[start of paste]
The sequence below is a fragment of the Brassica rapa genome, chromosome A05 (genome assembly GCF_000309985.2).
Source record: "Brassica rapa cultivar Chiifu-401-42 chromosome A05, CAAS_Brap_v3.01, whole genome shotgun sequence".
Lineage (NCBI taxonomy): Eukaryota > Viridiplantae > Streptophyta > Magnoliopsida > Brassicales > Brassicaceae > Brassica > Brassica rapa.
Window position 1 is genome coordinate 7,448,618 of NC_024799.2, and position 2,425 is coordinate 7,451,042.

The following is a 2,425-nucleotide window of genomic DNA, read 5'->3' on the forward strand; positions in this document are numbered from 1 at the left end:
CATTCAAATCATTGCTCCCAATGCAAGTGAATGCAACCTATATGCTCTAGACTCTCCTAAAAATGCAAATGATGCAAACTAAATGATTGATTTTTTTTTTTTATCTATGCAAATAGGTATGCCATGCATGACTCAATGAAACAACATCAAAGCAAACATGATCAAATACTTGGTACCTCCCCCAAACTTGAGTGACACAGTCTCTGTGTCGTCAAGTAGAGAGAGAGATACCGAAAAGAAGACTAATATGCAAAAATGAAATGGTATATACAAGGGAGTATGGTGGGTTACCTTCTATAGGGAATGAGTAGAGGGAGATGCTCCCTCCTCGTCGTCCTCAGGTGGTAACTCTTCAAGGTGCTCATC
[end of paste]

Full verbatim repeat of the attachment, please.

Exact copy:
The sequence below is a fragment of the Brassica rapa genome, chromosome A05 (genome assembly GCF_000309985.2).
Source record: "Brassica rapa cultivar Chiifu-401-42 chromosome A05, CAAS_Brap_v3.01, whole genome shotgun sequence".
Lineage (NCBI taxonomy): Eukaryota > Viridiplantae > Streptophyta > Magnoliopsida > Brassicales > Brassicaceae > Brassica > Brassica rapa.
Window position 1 is genome coordinate 7,448,618 of NC_024799.2, and position 2,425 is coordinate 7,451,042.

The following is a 2,425-nucleotide window of genomic DNA, read 5'->3' on the forward strand; positions in this document are numbered from 1 at the left end:
CATTCAAATCATTGCTCCCAATGCAAGTGAATGCAACCTATATGCTCTAGACTCTCCTAAAAATGCAAATGATGCAAACTAAATGATTGATTTTTTTTTTTTATCTATGCAAATAGGTATGCCATGCATGACTCAATGAAACAACATCAAAGCAAACATGATCAAATACTTGGTACCTCCCCCAAACTTGAGTGACACAGTCTCTGTGTCGTCAAGTAGAGAGAGAGATACCGAAAAGAAGACTAATATGCAAAAATGAAATGGTATATACAAGGGAGTATGGTGGGTTACCTTCTATAGGGAATGAGTAGAGGGAGATGCTCCCTCCTCGTCGTCCTCAGGTGGTAACTCTTCAAGGTGCTCATC